What Mini-Microsoft doesn't seem to get is that Microsoft is in an industry driven by growth and innovation.  Yes, we have our share of Black Hole projects that sop up resources and never ship.  But in the outside world there are whole companies like that:  they're called startups and most of them fail.  The brilliance of Silicon Valley is that people can take a risk, get venture funding, fail completely and try again.  Yes, the VCs are going to look at your track record, but unlike some business cultures, innovation is encouraged even at the risk of failure.

What I believe Bill Gates has done in Microsoft is create an internal version of this strategy.  Small groups get together around an idea.  They have to sell it to their immediate bosses (angel investors) to get some resources and time to study the problem.  Some projects produce enough results that they go up the chain to management (venture capitalists) for project reviews.  If they do well they get more resources (more capital), and if they don't the project is dissolved.  Bill and Steve have the same problem any venture firm does:  when do you cut your losses?  If you've already put $100 million into a project, it's very tempting to put $10 million more in and see if something can be salvaged.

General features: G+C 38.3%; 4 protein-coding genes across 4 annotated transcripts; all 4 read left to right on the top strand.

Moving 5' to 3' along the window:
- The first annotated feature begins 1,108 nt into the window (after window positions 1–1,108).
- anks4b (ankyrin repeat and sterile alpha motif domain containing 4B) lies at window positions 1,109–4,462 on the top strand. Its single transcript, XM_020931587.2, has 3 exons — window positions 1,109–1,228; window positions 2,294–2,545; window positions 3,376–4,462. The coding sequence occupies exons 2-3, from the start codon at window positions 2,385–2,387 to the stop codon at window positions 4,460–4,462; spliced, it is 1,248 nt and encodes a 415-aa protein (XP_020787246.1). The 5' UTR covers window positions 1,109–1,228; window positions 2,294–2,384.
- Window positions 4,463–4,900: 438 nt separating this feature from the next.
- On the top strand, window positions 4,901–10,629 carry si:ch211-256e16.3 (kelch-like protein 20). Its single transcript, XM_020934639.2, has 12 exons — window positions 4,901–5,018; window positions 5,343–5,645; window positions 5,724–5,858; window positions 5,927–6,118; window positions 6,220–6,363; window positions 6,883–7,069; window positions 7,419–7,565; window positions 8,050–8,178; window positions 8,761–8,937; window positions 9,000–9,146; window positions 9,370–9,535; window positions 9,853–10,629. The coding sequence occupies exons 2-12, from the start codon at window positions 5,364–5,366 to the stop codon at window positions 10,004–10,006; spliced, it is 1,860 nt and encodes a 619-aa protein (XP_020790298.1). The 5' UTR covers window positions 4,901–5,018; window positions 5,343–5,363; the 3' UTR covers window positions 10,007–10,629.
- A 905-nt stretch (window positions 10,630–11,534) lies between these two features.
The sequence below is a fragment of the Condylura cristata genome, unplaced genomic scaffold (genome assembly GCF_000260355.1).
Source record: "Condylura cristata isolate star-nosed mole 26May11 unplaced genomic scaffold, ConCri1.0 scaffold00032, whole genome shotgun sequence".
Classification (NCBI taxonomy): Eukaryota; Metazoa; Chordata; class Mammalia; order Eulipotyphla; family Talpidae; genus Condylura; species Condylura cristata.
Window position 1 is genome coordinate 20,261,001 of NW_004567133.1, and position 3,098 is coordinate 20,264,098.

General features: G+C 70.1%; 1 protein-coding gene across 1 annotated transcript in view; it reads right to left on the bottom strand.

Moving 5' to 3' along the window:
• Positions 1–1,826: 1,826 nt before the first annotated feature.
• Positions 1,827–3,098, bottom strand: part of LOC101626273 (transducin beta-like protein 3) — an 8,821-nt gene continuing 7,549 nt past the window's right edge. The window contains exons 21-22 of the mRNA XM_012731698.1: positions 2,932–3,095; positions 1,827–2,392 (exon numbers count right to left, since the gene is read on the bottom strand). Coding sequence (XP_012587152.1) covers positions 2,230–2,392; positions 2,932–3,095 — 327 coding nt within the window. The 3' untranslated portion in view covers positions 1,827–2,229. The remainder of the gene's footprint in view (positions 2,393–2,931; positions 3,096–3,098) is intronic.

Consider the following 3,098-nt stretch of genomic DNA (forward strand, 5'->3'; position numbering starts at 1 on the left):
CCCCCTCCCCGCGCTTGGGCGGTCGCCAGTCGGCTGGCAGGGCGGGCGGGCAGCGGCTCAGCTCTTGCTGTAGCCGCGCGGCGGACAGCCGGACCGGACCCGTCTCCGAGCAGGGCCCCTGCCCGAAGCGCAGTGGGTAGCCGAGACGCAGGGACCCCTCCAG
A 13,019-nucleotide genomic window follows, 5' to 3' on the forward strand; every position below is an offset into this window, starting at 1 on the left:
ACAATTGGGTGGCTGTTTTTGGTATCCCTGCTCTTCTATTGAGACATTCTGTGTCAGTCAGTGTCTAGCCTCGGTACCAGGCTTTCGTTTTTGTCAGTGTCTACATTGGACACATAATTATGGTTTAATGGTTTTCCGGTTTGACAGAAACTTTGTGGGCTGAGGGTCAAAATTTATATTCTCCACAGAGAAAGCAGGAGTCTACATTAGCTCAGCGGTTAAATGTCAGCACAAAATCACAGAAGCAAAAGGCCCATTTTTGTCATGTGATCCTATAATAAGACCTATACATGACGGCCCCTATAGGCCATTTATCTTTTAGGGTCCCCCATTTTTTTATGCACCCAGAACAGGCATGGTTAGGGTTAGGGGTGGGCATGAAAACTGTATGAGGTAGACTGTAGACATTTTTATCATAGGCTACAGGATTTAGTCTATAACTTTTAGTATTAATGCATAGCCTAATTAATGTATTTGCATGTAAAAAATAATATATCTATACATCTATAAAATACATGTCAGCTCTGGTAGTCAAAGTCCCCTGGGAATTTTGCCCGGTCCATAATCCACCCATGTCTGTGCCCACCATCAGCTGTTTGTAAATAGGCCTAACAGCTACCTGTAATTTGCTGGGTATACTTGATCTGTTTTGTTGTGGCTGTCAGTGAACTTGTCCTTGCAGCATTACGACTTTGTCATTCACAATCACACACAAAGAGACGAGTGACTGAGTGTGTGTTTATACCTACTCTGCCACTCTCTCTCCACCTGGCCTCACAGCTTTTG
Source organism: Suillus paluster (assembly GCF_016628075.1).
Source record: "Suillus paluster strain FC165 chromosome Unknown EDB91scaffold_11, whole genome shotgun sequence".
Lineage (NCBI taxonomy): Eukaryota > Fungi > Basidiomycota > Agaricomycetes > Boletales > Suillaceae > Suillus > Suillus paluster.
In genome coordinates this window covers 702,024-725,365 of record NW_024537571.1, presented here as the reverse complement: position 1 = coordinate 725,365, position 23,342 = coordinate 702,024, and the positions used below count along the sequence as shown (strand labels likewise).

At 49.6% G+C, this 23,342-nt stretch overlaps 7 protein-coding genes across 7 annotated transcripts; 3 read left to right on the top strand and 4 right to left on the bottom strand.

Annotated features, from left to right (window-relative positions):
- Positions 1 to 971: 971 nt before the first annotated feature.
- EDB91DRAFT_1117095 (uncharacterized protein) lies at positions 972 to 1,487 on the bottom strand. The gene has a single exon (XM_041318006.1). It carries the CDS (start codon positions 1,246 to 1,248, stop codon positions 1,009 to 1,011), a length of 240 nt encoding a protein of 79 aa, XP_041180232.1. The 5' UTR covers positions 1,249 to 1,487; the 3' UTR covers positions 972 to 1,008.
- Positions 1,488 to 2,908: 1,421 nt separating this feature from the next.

Yes, it seems wasteful, but its absolutely no different than the Startup process in Silicon Valley.  The reason Microsoft does it, and the Valley does it is simple:  it doesn't take very many successes to pay for all the failures.